August 5, 2011
|Subtitle||Lessons from the Great Depression on the Struggle for Old-Age Security|
|Editor(s)||Ruth E. Ray and Toni Calasanti|
|Summary||Nobody's Burden: Lessons on Old Age from the Great Depression is the first book-length study of the experience of old-age during the Great Depression. Part history, part social critique, the contributors rely on archival research, social history, narrative study and theoretical analysis to argue that Americans today, as in the past, need to rethink old-age policy and accept their shared responsibility for elder care. The Great Depression serves as the cultural backdrop to this argument, illustrating that during times of social and economic crisis, society's ageism and the limitations in old-age care become all the more apparent.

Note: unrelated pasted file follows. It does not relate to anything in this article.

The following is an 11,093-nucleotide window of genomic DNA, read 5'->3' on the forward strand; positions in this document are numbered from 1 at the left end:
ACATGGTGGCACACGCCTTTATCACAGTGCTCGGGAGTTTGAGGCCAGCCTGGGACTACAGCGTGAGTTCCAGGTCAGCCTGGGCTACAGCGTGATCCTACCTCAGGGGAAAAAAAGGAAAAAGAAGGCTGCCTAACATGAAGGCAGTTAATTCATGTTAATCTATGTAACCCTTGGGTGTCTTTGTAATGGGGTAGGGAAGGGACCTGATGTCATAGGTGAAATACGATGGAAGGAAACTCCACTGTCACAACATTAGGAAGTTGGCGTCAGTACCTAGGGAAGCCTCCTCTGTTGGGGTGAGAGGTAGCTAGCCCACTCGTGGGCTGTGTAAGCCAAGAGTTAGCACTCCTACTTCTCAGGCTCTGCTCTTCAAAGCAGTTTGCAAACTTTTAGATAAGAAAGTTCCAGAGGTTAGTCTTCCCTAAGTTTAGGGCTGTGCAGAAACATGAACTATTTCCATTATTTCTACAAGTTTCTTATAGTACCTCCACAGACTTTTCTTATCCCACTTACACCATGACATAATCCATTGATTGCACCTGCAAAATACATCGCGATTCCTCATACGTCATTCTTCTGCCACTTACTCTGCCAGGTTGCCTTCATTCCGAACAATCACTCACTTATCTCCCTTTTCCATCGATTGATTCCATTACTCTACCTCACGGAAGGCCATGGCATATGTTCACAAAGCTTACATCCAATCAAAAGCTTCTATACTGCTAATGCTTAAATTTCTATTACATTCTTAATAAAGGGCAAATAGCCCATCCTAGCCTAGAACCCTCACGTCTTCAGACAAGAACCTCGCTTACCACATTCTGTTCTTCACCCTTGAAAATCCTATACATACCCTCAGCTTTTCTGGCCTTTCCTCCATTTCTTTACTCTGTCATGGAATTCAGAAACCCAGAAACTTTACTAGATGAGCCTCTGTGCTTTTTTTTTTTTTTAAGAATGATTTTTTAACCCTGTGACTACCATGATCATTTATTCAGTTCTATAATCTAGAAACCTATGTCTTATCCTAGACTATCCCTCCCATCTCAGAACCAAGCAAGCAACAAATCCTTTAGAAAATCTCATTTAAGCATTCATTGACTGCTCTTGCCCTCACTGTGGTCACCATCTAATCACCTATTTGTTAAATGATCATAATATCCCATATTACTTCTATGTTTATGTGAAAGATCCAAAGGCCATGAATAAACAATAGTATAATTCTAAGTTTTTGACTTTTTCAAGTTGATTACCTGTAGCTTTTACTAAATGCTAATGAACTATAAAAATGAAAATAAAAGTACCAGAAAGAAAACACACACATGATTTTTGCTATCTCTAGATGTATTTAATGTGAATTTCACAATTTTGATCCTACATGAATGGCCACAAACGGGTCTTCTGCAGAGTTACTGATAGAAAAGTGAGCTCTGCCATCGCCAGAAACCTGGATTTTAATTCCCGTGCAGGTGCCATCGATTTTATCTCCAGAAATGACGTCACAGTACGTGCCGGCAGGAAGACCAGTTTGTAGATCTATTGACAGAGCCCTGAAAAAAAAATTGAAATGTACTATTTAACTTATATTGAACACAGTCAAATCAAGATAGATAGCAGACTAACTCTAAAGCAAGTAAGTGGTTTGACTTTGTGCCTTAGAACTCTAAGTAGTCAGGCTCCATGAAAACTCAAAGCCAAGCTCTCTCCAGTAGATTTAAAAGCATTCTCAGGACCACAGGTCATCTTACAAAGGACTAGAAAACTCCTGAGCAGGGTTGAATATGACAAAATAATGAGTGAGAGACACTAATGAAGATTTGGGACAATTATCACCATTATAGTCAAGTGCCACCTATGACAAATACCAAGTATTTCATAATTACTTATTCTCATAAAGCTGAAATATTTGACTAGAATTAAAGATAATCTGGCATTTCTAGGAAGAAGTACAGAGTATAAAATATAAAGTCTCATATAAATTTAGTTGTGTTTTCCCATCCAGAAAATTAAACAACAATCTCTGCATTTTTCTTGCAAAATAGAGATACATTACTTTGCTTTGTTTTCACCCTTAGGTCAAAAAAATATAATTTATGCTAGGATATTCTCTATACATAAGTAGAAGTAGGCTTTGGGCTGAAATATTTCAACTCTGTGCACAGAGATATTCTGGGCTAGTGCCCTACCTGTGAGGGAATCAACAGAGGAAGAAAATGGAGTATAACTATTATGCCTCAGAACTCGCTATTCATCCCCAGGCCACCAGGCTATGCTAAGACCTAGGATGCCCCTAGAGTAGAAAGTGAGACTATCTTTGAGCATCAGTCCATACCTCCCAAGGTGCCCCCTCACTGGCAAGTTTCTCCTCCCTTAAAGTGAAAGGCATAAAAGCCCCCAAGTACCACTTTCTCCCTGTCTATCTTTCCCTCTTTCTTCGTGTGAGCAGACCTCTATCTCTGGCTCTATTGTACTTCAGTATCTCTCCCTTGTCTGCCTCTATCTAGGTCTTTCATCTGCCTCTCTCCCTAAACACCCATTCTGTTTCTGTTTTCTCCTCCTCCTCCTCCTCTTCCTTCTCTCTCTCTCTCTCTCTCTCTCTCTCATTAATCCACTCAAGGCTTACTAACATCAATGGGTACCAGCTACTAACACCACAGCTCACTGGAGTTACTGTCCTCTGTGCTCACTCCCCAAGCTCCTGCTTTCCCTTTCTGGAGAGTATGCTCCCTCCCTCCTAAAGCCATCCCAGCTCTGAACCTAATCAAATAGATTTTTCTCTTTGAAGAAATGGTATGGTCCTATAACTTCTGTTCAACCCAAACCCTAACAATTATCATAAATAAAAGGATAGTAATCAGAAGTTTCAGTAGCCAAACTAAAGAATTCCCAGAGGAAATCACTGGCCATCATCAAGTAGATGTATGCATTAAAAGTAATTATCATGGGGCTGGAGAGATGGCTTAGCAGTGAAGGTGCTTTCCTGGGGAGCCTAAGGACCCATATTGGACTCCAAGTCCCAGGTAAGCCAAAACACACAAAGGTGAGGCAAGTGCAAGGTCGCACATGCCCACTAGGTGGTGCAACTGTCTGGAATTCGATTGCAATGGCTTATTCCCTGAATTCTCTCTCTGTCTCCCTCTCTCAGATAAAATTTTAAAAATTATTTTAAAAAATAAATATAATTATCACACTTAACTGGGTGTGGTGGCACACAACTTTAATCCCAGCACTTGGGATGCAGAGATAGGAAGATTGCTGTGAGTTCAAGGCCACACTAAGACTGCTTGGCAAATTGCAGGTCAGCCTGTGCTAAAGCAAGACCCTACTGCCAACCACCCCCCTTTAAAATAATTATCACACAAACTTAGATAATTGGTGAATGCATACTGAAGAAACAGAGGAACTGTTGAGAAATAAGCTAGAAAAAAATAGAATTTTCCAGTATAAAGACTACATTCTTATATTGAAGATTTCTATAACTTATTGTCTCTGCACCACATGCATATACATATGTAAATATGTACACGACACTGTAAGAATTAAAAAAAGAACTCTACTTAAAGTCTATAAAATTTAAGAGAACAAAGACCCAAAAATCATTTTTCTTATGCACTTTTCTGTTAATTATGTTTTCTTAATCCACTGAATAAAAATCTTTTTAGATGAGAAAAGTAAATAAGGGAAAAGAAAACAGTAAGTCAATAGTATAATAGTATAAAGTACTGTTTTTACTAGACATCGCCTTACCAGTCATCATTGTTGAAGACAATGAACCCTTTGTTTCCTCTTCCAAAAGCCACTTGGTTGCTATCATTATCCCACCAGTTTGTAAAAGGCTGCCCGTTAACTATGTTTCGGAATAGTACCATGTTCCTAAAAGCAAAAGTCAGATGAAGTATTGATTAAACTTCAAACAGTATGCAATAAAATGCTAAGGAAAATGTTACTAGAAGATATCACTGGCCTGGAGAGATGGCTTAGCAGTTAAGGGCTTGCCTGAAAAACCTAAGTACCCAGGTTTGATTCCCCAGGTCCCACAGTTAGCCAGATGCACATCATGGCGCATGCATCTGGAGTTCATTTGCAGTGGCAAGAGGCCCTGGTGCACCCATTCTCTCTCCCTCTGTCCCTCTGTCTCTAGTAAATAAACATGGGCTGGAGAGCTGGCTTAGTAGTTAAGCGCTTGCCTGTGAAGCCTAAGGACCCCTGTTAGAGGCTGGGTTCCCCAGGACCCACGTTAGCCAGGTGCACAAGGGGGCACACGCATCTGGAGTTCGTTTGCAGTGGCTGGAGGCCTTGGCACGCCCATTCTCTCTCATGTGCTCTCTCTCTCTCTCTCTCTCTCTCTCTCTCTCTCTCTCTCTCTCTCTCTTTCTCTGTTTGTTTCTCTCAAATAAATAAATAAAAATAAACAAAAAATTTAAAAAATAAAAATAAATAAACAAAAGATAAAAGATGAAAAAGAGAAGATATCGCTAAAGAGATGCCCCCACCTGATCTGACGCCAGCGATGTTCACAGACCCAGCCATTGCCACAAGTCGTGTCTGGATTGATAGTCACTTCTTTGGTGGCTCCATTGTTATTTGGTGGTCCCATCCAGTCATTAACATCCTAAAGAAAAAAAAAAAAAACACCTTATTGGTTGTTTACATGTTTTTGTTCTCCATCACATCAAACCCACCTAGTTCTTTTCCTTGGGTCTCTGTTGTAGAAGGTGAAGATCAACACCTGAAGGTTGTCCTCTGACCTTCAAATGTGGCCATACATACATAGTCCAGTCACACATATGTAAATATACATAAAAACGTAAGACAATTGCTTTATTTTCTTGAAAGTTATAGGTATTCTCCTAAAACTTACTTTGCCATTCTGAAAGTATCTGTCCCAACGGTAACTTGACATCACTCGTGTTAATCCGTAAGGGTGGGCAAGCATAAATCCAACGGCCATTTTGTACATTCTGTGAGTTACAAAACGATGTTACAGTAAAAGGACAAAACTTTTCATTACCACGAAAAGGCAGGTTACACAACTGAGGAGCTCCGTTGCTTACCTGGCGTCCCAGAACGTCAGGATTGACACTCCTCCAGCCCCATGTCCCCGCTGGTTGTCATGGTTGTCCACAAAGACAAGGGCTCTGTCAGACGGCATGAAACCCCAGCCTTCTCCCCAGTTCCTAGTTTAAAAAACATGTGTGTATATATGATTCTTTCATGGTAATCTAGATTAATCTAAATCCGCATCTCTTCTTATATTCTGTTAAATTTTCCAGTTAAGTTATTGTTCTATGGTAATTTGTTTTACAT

At the core of the book are vivid stories of specific men and women who applied for old-age pensions from a private foundation in Detroit, Michigan, between 1927 and 1933. Most applicants who received pensions became life-long clients, and their lives were documented in great detail by social workers employed by the foundation. These stories raise issues that elders and their families face today: the desire for independence and autonomy; the importance of having a place of one's own, despite financial and physical dependence; the fears of being and becoming a burden to one's self and others; and the combined effects of ageism, racism, sexism and classism over the life course of individuals and families. Contributors focus in particular on issues of gender and aging, as the majority of clients were women over 60, and all of the case workers - among the first geriatric social workers in the country — were women in their 20s and early 30s. Nobody's Burden is unique not only in content, but also in method and form. The contributors were members of an archival research group devoted to the study of these case files. Research was conducted collaboratively and involved scholars from the humanities (English, folklore) and the social sciences (anthropology, communications, gerontology, political science, social work, and sociology).